Furthermore, in the above-described primary inspection, it is preferable to select a region for secondary inspection based on the difference between the design shape of the specific pattern used in the primary inspection and the shape actually obtained in the primary inspection.

That is, if in the region on which the inspection has been performed, the difference between the shape of the specific pattern obtained through the primary inspection and the design shape of the specific pattern is great, it is estimated that there is a high possibility of defects of the shape existing in the corresponding region. Accordingly, it is preferable to detect one or more finer defects by performing the secondary inspection on the corresponding region. In contrast, if in the region on which the primary inspection has been performed, the difference between the shape of the specific pattern obtained through the primary inspection and the design shape of the specific pattern is small, it is estimated that there is a low possibility of defects of the shape existing in the corresponding region, with the result that it is possible to omit the performance of the secondary inspection on the corresponding region.

For example, if the corresponding pattern is a linear pattern (pattern wiring) and the difference between the design width of a line in a certain region and the width of the line obtained through the primary inspection is equal to or greater than a predetermined value, the secondary inspection may be performed on the corresponding region.

Furthermore, if the corresponding pattern is a hole and the difference between the design diameter of the hole and the diameter of the hole obtained through the primary inspection is equal to or greater than a predetermined value, the secondary inspection may be performed on the corresponding region.

Furthermore, in the above-described primary inspection, one or more regions on which the secondary inspection is to be performed may be selected from a plurality of regions based on the difference in the shape of each pattern.

Furthermore, the present invention is not limited to the case shown in FIG. 3, but various patterns or various devices may be formed on the region A1 of the substrate W. FIG. 4 is a diagram showing a different example of the region A1. In the example shown in FIG. 4, a plurality of memory type semiconductor chips C2 is formed in the region A1. Furthermore, a memory cell b1 and peripheral circuits b2 are formed in each of the semiconductor chips C2. As such, there is the case where a plurality of semiconductor chips is formed in a single die (a single region).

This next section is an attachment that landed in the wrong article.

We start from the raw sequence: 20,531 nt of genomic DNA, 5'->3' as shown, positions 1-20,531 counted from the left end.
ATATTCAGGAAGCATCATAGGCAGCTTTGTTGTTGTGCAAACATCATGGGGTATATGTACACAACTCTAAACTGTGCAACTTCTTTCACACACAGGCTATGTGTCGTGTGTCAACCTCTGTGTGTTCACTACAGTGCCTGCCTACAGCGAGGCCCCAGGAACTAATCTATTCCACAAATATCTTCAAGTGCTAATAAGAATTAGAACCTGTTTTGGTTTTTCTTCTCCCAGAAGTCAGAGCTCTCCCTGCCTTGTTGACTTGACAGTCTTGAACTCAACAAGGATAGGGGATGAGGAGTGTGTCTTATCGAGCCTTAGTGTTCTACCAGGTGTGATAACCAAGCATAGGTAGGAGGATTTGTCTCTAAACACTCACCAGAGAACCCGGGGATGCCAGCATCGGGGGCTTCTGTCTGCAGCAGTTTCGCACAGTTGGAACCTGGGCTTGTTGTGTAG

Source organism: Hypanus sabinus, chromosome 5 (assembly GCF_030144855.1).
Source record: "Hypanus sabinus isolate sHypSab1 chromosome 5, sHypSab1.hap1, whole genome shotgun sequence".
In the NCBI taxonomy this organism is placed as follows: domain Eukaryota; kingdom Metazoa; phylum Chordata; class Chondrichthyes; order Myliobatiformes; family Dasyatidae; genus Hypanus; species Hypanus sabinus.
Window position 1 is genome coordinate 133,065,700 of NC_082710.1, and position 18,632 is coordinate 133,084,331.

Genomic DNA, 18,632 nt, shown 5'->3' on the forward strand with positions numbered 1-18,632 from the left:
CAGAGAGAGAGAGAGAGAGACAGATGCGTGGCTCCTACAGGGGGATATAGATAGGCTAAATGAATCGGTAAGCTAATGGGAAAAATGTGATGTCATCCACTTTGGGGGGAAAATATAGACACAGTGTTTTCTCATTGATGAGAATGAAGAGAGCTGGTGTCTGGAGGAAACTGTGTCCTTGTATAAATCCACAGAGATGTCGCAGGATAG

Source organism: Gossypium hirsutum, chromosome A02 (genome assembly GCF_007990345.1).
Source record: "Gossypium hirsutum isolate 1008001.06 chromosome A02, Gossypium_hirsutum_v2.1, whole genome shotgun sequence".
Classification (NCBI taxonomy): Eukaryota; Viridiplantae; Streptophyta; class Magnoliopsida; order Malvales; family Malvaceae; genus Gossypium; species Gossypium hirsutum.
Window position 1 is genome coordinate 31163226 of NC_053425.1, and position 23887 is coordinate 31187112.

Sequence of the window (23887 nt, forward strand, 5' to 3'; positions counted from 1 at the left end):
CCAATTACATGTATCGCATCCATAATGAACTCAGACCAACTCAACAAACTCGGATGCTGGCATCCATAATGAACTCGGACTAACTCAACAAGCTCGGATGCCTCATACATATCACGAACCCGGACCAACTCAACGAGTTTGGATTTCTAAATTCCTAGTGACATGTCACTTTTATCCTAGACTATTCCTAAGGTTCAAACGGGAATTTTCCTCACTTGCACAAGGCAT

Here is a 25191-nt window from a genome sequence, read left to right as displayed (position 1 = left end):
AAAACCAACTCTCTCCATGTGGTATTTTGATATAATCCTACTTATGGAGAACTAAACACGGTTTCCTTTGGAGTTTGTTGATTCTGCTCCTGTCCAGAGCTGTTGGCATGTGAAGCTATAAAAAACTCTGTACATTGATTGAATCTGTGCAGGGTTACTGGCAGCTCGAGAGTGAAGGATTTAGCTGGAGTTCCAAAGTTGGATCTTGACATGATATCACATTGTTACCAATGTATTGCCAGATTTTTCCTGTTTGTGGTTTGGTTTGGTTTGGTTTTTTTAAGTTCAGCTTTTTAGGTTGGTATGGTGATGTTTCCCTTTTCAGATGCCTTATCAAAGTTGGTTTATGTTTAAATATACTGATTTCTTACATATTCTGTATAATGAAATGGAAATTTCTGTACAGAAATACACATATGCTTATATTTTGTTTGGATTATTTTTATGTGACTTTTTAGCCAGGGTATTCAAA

Furthermore, in the example shown in FIG. 4, the above-described memory cells b1 may be used as the specific pattern to be used in the primary inspection.

Furthermore, in the example shown in FIG. 4, the primary inspection may be performed on any one memory cell b1 of the plurality of semiconductor chips C2, for example, in a portion for each die. Furthermore, the primary inspection may be performed on respective semiconductor chips C2 inside one die. In this case, the primary inspection may be performed on the memory cell b1 of each semiconductor chip C2.

Thereafter, an example of the construction of a defect inspection apparatus for performing the above-described defect inspection method will be described with reference to FIGS. 5 to 7.

FIG. 5 is a diagram schematically showing the construction of the defect inspection apparatus for performing the defect inspection method shown in FIG. 1. The defect inspection apparatus 300 shown in FIG. 5 includes an optical inspection apparatus 100 and an electron beam inspection apparatus 200.

First, the optical inspection apparatus 100 will be described. The optical inspection apparatus 100 includes an optical inspection unit 100A, a control unit 100B, and a computer 100C. The optical inspection unit 100A recognizes the shape of a specific pattern by radiating light, such as laser light, onto the specific pattern on a substrate and analyzing light reflected from the specific pattern. The optical inspection unit 100A is operated by the computer 100C through the control unit 100B. Furthermore, the computer 100C is shared by the electron beam inspection apparatus 200, which will be described later. The primary inspection previously described in conjunction with FIG. 1 is performed by the above-described optical inspection apparatus 100, thereby selecting one or more regions on which the secondary inspection is to be performed.